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Webinar: Emailing Prospective Therapy Clients

In this webinar, you will learn the best practices to effectively respond to emails from prospective clients.

Length: 7:17

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Here is the transcript of the webinar: Today, many therapists receive emails from individuals who are interested in potentially becoming a client. Typically these emails come through your professional website, therapist directories or a site like There are many benefits of email, including:

  • • Available 24/7
  • • Low to no cost
  • • Available anywhere
  • • Exchange information quickly

There are, however, several problems that arise with email as a method for connecting with prospective clients. Let's compare an email from a prospective client to a phone call:

  Phone Call Email Risk with Email
Timing Immediate communication Delayed – dependant on when the therapist receives and responds *Inspiration for therapy may have passed *May have found another therapist while waiting for you to respond
Medium Voice – therapist can pick up on and respond to tone, mood, etc. Written words Difficult to pick up on the 92% of communication which aren’t words
Conversation Two way One way Therapist can’t ask questions until they respond. No back and forth in real time.
Commitment High Questionable Lowers the chances that the prospective client will respond.
Time to first session First exchange Can require multiple exchanges Email can take longer…

Clearly, contact with a prospective client via telephone is preferable to email, however, email is here to stay. Here is an example of an email exchange between a prospective client and a therapist:

Dear Therapist,

I am recently separated (about 2 weeks), I'd like to discuss my shortcomings in leading to this outcome. Hopefully, identifying and dealing with issues personal to me.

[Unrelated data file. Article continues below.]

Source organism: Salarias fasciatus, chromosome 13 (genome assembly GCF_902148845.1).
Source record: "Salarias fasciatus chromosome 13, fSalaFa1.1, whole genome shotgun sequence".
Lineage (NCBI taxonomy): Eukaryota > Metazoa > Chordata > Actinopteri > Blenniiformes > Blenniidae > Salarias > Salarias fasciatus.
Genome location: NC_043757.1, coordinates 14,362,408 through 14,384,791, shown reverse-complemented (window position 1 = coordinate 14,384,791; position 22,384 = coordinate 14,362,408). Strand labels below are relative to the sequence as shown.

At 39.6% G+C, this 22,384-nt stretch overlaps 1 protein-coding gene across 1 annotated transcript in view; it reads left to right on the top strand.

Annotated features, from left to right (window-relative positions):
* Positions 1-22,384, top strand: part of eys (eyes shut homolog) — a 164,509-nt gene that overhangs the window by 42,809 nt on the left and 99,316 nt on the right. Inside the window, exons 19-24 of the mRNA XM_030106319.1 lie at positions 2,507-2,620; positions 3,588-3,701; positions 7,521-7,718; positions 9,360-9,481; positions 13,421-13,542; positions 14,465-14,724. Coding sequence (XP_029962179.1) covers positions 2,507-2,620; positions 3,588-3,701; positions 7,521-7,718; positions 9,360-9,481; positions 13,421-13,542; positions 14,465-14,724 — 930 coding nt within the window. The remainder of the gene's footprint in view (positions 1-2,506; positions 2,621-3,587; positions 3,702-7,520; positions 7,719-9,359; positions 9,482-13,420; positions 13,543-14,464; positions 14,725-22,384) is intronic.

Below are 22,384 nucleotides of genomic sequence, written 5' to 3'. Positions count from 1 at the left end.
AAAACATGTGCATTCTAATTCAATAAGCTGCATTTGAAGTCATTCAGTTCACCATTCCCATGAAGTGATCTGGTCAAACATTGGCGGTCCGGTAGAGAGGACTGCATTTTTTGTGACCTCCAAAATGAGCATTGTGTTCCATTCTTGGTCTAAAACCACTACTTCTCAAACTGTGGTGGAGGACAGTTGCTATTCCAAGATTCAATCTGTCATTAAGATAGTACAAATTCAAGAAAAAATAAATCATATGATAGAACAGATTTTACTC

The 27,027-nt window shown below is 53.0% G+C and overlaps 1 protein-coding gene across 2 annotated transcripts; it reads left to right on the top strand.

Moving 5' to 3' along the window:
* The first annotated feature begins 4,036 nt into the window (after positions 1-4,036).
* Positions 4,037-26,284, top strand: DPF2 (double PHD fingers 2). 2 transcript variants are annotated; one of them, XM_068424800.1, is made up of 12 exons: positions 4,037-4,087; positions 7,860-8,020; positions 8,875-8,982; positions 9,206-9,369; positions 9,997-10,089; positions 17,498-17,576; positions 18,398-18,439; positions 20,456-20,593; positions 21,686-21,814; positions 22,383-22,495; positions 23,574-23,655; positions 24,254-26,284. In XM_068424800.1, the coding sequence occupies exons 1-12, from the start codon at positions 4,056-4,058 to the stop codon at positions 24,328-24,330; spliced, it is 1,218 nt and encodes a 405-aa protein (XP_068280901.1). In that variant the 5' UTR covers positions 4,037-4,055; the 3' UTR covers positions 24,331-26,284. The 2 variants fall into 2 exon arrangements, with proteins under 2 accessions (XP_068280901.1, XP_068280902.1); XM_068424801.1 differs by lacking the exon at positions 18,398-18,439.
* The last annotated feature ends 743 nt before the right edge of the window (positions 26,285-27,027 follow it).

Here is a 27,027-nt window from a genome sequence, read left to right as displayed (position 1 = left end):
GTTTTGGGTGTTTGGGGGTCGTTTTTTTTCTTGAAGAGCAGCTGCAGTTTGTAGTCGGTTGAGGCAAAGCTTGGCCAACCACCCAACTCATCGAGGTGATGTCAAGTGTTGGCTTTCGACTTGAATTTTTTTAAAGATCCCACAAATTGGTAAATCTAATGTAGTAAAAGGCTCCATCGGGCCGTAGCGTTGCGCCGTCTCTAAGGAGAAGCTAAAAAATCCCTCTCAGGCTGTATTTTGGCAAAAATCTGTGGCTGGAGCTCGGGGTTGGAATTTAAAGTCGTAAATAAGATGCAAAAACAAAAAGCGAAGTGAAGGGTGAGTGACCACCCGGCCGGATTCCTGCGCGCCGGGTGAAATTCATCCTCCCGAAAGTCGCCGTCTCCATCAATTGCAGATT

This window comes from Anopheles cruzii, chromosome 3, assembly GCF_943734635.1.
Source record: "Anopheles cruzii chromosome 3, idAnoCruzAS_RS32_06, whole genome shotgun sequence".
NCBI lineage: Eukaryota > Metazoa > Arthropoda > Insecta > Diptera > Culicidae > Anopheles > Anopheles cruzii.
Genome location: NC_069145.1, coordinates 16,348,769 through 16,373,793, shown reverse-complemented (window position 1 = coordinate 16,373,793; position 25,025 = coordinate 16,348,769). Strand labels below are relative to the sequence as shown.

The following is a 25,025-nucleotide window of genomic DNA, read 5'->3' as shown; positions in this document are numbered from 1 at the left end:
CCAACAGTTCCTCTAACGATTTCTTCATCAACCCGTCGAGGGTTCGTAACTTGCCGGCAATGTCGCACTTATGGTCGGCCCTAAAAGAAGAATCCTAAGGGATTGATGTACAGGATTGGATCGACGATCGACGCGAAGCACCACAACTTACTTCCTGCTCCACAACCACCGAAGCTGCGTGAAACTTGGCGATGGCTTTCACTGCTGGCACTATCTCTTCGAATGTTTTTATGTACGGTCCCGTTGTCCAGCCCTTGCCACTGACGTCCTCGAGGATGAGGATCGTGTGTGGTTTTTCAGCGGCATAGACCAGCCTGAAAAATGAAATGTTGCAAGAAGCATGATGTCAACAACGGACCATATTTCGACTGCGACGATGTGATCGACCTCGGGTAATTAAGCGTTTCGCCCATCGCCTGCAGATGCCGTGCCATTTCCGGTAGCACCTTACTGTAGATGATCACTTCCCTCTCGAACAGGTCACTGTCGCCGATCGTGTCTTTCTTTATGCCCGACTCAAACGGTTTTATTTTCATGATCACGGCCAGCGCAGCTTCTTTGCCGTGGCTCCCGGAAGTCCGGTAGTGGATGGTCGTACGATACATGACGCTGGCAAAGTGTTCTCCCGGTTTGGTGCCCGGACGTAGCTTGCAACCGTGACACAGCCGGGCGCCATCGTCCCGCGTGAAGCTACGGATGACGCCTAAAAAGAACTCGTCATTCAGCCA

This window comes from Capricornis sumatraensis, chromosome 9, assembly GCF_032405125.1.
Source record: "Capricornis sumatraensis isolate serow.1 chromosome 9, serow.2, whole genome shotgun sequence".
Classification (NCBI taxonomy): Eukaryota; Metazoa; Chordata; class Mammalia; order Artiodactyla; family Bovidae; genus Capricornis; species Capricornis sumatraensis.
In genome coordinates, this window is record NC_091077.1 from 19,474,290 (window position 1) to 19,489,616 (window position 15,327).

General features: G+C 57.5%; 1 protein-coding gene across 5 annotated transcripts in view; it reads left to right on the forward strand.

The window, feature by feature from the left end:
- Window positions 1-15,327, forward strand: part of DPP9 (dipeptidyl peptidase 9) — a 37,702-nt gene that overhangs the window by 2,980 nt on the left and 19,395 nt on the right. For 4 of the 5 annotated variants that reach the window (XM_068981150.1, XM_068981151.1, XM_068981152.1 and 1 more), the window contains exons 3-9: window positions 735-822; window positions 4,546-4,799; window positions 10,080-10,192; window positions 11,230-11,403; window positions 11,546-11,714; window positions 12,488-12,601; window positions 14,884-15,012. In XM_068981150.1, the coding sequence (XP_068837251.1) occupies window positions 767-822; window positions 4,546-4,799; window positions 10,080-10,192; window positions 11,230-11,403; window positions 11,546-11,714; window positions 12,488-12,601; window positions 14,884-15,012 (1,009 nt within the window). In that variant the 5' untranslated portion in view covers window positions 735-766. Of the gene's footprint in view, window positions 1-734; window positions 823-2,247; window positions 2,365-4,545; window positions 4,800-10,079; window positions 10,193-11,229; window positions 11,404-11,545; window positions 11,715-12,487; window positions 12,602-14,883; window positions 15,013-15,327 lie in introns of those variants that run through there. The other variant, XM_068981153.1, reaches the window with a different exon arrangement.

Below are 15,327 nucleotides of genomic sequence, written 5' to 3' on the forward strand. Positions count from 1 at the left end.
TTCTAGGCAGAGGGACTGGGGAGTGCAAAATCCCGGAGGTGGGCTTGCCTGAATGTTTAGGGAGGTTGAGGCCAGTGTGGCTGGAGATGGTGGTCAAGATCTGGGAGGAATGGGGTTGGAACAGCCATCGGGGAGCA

Prospective Client

The Therapist responded (first attempt)

Dear Prospective Client,

Sure, let me call you and we can discuss this. Can you please send me your phone number and some good times to call you?

Thank you,
Concerned Therapist

After 3 days, there was no response from the client, so the therapist tried a different approach and sent this email:

Prospective Client,

I was just wondering if you are still interested in talking with someone about this. The breakup of a relationship can be such a difficult thing to go through, fraught with grief and loss and self doubt and confusion.

It is very smart that you want to change the things you may be doing that can prevent you from having a satisfying relationship.

I work with relationship issues almost exclusively in my practice whether it is with couples or an individual who is seeking to improve his relationship skills, so I feel sure that I will be able to help you with this.

Please call me at 310-xxx-xxxx and if I don't pick up then please leave me a number so I can return the call.


Concerned Therapist

The client responded and ended up meeting with the therapist.

How to respond to potential client email contacts:
  • • Respond to emails as soon as possible so to reduce the chance of the prospective client losing interest, finding another therapist, etc.
    • Wear a blackberry or iPhone so that you can get emails on the go.
  • • When responding, take your time to write a well thought out response.  Since you can only use words (8% of communication) try to write a response that:
    • • Addresses their concern
    • • Communicates that you understand that it what they are going through must be difficult.
    • • Establish authority by saying you have experience in their area of concern
    • • Ask them for their phone number and times to call.
  • • Offer to have the patient call you as a next step, not send another email
  • • If you don’t hear back within 2 or 3 days, email them again.